Sat08022014

     Subscribe  |  Contact  |  Advertise  |  RSS Feed Other Publications

Wednesday, 08 July 2009 18:17

Fish stew: better than it sounds

Written by 

While today’s fishermen are partial to the big fillets like brook trout and small-mouth bass, Cherokee used even the tiniest fish, like silversides and shiners, drying them on long strings or making them into stews.

Myrtle Driver, a Cherokee elder, has a recipe for fish stew that has been passed down through her family. Gut the fish, but you can leave the head and skin on. Bake them slowly for a long time, although she isn’t sure how long.

“We don’t time it. We just look at it. We don’t measure either,” Driver said.

Once the bones have become soft during baking, put them, in a pot of boiling water and season with fatback grease and salt.

“The bones will become so soft you can eat them. They just fall apart,” Driver said.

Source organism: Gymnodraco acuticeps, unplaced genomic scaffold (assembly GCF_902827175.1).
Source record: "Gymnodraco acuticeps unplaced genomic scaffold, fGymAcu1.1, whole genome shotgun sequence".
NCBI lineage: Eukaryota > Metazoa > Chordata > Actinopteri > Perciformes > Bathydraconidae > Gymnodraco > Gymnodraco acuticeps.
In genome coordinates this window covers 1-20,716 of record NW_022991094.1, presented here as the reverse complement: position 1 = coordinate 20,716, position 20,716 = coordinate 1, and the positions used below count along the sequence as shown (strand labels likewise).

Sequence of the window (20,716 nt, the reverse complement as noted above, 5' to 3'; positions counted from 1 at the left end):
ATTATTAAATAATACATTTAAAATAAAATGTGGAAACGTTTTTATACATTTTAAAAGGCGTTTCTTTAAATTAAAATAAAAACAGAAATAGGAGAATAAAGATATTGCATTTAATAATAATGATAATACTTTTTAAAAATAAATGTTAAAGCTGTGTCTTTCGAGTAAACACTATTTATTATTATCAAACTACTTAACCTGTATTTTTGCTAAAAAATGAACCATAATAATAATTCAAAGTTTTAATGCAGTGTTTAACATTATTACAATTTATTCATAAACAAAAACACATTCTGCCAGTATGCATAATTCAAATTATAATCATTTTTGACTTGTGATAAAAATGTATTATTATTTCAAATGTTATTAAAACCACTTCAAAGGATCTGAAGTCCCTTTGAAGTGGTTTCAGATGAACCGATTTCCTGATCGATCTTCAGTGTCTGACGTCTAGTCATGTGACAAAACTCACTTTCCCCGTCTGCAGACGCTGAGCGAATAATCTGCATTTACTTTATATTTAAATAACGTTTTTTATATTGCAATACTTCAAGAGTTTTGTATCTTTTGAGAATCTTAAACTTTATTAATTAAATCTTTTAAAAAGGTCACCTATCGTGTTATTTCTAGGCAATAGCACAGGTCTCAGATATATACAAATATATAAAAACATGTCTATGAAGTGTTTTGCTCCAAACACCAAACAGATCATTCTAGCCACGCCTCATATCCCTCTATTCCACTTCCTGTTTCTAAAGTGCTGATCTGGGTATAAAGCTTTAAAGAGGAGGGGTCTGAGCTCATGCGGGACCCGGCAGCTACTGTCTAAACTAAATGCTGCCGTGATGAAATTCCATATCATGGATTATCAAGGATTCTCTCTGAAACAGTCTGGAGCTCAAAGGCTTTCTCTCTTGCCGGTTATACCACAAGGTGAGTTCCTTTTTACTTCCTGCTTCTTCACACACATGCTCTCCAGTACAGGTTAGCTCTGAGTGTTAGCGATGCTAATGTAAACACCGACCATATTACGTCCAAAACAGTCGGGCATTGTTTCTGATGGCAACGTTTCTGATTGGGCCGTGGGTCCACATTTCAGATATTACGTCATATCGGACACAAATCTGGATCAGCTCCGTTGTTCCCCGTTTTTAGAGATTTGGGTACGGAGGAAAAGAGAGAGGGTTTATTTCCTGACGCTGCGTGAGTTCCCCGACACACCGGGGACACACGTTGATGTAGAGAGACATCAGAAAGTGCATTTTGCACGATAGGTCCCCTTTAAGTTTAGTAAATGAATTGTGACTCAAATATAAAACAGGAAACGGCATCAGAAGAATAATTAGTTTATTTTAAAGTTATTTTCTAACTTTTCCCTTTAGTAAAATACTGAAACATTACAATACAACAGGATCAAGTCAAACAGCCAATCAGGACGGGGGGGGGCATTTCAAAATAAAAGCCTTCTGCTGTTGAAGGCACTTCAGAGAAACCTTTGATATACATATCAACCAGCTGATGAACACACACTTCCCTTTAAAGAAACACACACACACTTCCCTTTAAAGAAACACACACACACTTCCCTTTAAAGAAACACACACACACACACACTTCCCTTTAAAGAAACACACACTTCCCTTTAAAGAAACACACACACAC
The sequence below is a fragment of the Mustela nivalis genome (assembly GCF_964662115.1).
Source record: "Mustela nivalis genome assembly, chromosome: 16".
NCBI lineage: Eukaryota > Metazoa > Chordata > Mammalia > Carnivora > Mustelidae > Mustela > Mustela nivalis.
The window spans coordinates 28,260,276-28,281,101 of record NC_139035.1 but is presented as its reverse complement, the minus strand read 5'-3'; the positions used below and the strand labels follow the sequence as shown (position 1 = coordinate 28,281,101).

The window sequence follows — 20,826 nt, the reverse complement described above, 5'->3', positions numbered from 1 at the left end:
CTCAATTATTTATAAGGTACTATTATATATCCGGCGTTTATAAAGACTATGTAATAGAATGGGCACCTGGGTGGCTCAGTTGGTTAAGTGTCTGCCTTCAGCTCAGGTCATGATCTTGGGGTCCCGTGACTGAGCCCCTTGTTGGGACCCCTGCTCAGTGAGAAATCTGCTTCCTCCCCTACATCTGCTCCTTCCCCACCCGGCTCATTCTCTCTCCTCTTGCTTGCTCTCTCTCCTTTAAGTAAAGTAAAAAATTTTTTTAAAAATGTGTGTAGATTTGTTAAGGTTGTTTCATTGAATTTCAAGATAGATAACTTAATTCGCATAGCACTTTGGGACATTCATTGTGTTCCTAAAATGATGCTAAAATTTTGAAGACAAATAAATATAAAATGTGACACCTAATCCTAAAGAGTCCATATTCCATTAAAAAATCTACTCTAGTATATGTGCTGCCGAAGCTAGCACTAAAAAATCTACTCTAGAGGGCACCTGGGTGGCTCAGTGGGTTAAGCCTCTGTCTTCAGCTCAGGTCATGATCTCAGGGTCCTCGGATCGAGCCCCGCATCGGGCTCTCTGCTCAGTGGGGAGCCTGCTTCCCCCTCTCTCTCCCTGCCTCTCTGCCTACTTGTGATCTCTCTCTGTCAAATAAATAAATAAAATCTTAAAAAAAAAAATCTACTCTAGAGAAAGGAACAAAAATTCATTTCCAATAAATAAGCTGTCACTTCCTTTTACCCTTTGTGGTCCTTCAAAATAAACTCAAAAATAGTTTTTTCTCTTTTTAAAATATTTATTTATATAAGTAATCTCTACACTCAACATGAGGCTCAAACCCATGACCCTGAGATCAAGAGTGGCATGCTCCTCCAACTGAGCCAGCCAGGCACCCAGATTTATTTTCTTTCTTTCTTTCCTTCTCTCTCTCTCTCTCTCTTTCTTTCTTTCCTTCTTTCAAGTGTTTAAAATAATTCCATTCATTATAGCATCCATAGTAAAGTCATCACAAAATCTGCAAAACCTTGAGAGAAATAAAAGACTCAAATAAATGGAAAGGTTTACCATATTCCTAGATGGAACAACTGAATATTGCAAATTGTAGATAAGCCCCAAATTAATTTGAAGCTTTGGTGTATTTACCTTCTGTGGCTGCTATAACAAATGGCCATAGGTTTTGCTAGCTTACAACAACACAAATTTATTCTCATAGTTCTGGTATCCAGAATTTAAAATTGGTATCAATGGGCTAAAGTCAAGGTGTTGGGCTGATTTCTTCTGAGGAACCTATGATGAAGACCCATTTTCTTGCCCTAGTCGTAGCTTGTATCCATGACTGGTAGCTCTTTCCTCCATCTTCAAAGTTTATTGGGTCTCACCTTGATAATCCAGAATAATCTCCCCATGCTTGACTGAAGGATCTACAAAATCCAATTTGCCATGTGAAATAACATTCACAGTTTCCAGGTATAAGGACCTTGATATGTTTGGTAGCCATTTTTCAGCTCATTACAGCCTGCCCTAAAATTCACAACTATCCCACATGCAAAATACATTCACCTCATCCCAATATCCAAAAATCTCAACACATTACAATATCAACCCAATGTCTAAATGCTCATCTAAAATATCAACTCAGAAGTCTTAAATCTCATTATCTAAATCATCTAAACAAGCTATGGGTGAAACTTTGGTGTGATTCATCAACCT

blog comments powered by Disqus
Read 2815 times Last modified on Friday, 15 October 2010 18:34

Media

blog comments powered by Disqus

This Must Be the Place

  • This must be the place

    art theplaceWhen the camera bulb flashed, it hit me — had it really been that long?

    Standing in the Belhurst Castle, a Great Gatsby-esque property situated on Seneca Lake in Geneva, N.Y., I realized it had been around a decade since my childhood friends and I had been in the same room together. And yet, here we were, drinks in hand, smiles plastered across our faces, as family members and dates for the wedding stood in front of us, eager to capture the moment we all were huddled as one.

    Written on Wednesday, 30 July 2014 13:33 Read more...